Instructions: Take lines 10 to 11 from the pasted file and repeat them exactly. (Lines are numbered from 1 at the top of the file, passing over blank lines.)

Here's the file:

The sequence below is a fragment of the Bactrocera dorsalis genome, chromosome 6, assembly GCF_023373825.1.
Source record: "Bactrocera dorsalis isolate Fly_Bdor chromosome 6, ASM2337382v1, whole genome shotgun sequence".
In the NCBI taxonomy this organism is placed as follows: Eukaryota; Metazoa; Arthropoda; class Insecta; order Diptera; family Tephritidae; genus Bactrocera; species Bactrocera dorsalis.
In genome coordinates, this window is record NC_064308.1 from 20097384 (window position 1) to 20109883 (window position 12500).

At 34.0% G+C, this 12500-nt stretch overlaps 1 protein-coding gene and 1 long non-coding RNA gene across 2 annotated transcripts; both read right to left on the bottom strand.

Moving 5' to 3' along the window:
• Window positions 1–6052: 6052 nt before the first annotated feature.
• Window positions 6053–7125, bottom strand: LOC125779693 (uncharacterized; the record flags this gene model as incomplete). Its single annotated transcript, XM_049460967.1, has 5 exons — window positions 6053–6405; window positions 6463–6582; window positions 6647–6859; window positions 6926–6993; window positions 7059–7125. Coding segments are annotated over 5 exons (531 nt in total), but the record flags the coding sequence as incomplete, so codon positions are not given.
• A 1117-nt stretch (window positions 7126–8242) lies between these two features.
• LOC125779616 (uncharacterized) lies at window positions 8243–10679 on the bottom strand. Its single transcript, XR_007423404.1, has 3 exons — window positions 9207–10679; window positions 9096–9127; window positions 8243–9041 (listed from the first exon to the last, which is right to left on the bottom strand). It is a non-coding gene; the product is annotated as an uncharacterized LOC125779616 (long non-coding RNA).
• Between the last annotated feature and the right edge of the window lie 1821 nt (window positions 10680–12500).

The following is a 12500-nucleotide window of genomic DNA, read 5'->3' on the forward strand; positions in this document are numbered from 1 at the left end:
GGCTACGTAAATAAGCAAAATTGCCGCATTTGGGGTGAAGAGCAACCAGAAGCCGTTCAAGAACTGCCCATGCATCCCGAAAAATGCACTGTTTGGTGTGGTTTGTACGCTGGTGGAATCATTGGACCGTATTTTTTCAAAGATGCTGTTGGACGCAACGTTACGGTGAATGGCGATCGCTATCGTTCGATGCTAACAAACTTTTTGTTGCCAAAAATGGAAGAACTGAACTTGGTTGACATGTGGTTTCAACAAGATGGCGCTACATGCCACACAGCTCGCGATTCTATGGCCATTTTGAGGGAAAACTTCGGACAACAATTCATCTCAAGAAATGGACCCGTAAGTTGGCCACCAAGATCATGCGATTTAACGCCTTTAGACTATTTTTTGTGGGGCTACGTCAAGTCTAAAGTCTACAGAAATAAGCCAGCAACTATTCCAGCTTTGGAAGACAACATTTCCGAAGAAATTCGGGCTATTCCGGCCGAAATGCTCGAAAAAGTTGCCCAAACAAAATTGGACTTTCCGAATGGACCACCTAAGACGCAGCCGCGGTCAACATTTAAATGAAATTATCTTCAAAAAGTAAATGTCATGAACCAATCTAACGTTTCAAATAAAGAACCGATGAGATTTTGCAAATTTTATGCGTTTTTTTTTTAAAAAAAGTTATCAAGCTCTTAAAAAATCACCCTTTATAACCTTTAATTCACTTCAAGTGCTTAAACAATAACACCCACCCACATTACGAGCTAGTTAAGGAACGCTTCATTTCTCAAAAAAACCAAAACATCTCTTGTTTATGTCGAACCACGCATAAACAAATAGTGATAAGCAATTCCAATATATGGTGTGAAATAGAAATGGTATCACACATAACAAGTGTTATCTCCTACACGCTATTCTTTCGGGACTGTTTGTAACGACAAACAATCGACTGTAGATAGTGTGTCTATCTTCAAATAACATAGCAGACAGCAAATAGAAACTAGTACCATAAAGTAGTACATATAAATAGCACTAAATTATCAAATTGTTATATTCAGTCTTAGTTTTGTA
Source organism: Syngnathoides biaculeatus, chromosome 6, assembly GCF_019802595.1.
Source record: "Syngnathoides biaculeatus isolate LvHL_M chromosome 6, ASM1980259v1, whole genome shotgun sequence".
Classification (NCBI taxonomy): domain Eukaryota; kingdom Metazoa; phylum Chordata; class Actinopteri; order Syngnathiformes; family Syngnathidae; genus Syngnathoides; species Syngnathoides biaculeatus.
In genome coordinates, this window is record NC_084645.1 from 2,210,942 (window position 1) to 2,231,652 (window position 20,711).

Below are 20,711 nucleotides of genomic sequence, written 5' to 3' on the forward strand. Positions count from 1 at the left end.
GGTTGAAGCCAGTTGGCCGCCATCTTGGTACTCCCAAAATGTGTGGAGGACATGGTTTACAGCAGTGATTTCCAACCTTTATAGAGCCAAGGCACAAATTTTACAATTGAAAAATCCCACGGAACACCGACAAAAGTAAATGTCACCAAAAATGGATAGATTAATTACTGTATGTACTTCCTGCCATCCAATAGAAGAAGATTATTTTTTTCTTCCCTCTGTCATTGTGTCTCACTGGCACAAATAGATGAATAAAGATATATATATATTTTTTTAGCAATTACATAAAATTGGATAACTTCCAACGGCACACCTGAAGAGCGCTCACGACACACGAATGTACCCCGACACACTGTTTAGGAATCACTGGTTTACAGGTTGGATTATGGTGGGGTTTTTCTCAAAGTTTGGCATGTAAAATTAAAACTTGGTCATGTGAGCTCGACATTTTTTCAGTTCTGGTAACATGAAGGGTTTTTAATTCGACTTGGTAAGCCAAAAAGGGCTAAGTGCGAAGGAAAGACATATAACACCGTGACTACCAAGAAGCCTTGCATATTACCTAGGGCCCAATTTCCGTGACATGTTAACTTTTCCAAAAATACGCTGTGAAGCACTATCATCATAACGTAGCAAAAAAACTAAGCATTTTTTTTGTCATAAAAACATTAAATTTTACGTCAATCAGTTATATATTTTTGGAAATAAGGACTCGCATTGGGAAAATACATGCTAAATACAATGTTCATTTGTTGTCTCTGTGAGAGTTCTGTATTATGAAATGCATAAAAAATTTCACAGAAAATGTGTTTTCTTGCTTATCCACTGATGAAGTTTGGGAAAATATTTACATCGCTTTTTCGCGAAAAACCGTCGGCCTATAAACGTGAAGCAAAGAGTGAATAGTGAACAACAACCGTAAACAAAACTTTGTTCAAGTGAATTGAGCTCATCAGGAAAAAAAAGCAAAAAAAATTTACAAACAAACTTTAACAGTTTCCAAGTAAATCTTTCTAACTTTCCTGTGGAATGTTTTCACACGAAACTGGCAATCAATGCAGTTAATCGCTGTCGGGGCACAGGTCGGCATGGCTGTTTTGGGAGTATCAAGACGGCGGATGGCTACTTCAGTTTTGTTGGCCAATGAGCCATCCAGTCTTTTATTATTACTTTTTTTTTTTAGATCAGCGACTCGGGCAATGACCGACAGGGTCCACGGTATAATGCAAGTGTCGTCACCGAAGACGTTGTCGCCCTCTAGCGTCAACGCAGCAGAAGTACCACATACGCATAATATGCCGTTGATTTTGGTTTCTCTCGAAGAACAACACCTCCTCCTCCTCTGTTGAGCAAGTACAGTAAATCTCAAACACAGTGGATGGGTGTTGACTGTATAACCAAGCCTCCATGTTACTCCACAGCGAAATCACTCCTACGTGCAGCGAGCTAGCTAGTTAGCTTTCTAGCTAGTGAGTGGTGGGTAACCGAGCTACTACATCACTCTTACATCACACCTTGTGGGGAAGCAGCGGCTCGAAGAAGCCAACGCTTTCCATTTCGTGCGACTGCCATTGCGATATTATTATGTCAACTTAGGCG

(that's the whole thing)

• LOC125779616 (uncharacterized) lies at window positions 8243–10679 on the bottom strand. Its single transcript, XR_007423404.1, has 3 exons — window positions 9207–10679; window positions 9096–9127; window positions 8243–9041 (listed from the first exon to the last, which is right to left on the bottom strand). It is a non-coding gene; the product is annotated as an uncharacterized LOC125779616 (long non-coding RNA).
• Between the last annotated feature and the right edge of the window lie 1821 nt (window positions 10680–12500).